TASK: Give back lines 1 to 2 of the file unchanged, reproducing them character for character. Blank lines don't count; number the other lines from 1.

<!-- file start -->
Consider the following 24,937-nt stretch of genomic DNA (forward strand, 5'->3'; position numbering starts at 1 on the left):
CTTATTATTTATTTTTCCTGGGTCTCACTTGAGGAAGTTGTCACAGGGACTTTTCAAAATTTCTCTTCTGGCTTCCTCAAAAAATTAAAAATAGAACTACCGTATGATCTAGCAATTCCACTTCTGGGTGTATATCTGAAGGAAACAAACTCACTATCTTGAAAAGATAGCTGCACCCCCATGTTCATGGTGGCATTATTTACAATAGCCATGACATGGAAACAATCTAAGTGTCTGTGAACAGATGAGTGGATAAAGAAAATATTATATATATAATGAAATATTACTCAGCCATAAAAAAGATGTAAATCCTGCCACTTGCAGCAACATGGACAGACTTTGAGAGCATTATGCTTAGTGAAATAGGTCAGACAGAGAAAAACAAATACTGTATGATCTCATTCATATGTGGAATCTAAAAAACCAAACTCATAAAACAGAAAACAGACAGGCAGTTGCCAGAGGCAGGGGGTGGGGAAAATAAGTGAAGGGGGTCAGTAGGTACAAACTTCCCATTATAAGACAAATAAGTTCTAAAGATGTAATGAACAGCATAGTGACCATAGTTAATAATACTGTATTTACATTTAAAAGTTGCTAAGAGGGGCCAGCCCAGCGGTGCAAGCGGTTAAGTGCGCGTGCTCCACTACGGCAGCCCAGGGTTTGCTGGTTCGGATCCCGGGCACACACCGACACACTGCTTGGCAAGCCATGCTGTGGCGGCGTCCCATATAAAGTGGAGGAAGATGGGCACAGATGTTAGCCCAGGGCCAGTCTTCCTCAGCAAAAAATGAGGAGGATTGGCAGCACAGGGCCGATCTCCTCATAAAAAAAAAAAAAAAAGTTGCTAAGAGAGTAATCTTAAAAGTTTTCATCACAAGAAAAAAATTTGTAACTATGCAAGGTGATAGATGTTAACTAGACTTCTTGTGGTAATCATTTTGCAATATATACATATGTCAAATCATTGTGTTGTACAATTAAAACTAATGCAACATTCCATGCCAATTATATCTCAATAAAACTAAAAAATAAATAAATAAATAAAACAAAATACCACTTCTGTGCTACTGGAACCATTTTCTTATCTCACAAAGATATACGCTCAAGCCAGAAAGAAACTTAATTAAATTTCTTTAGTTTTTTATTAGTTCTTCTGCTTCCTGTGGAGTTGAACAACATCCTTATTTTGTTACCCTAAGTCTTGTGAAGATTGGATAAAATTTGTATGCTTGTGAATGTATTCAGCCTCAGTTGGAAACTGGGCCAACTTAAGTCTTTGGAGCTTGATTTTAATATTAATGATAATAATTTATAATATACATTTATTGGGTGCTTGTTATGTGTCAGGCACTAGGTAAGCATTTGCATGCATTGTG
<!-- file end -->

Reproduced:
Consider the following 24,937-nt stretch of genomic DNA (forward strand, 5'->3'; position numbering starts at 1 on the left):
CTTATTATTTATTTTTCCTGGGTCTCACTTGAGGAAGTTGTCACAGGGACTTTTCAAAATTTCTCTTCTGGCTTCCTCAAAAAATTAAAAATAGAACTACCGTATGATCTAGCAATTCCACTTCTGGGTGTATATCTGAAGGAAACAAACTCACTATCTTGAAAAGATAGCTGCACCCCCATGTTCATGGTGGCATTATTTACAATAGCCATGACATGGAAACAATCTAAGTGTCTGTGAACAGATGAGTGGATAAAGAAAATATTATATATATAATGAAATATTACTCAGCCATAAAAAAGATGTAAATCCTGCCACTTGCAGCAACATGGACAGACTTTGAGAGCATTATGCTTAGTGAAATAGGTCAGACAGAGAAAAACAAATACTGTATGATCTCATTCATATGTGGAATCTAAAAAACCAAACTCATAAAACAGAAAACAGACAGGCAGTTGCCAGAGGCAGGGGGTGGGGAAAATAAGTGAAGGGGGTCAGTAGGTACAAACTTCCCATTATAAGACAAATAAGTTCTAAAGATGTAATGAACAGCATAGTGACCATAGTTAATAATACTGTATTTACATTTAAAAGTTGCTAAGAGGGGCCAGCCCAGCGGTGCAAGCGGTTAAGTGCGCGTGCTCCACTACGGCAGCCCAGGGTTTGCTGGTTCGGATCCCGGGCACACACCGACACACTGCTTGGCAAGCCATGCTGTGGCGGCGTCCCATATAAAGTGGAGGAAGATGGGCACAGATGTTAGCCCAGGGCCAGTCTTCCTCAGCAAAAAATGAGGAGGATTGGCAGCACAGGGCCGATCTCCTCATAAAAAAAAAAAAAAAAGTTGCTAAGAGAGTAATCTTAAAAGTTTTCATCACAAGAAAAAAATTTGTAACTATGCAAGGTGATAGATGTTAACTAGACTTCTTGTGGTAATCATTTTGCAATATATACATATGTCAAATCATTGTGTTGTACAATTAAAACTAATGCAACATTCCATGCCAATTATATCTCAATAAAACTAAAAAATAAATAAATAAATAAAACAAAATACCACTTCTGTGCTACTGGAACCATTTTCTTATCTCACAAAGATATACGCTCAAGCCAGAAAGAAACTTAATTAAATTTCTTTAGTTTTTTATTAGTTCTTCTGCTTCCTGTGGAGTTGAACAACATCCTTATTTTGTTACCCTAAGTCTTGTGAAGATTGGATAAAATTTGTATGCTTGTGAATGTATTCAGCCTCAGTTGGAAACTGGGCCAACTTAAGTCTTTGGAGCTTGATTTTAATATTAATGATAATAATTTATAATATACATTTATTGGGTGCTTGTTATGTGTCAGGCACTAGGTAAGCATTTGCATGCATTGTG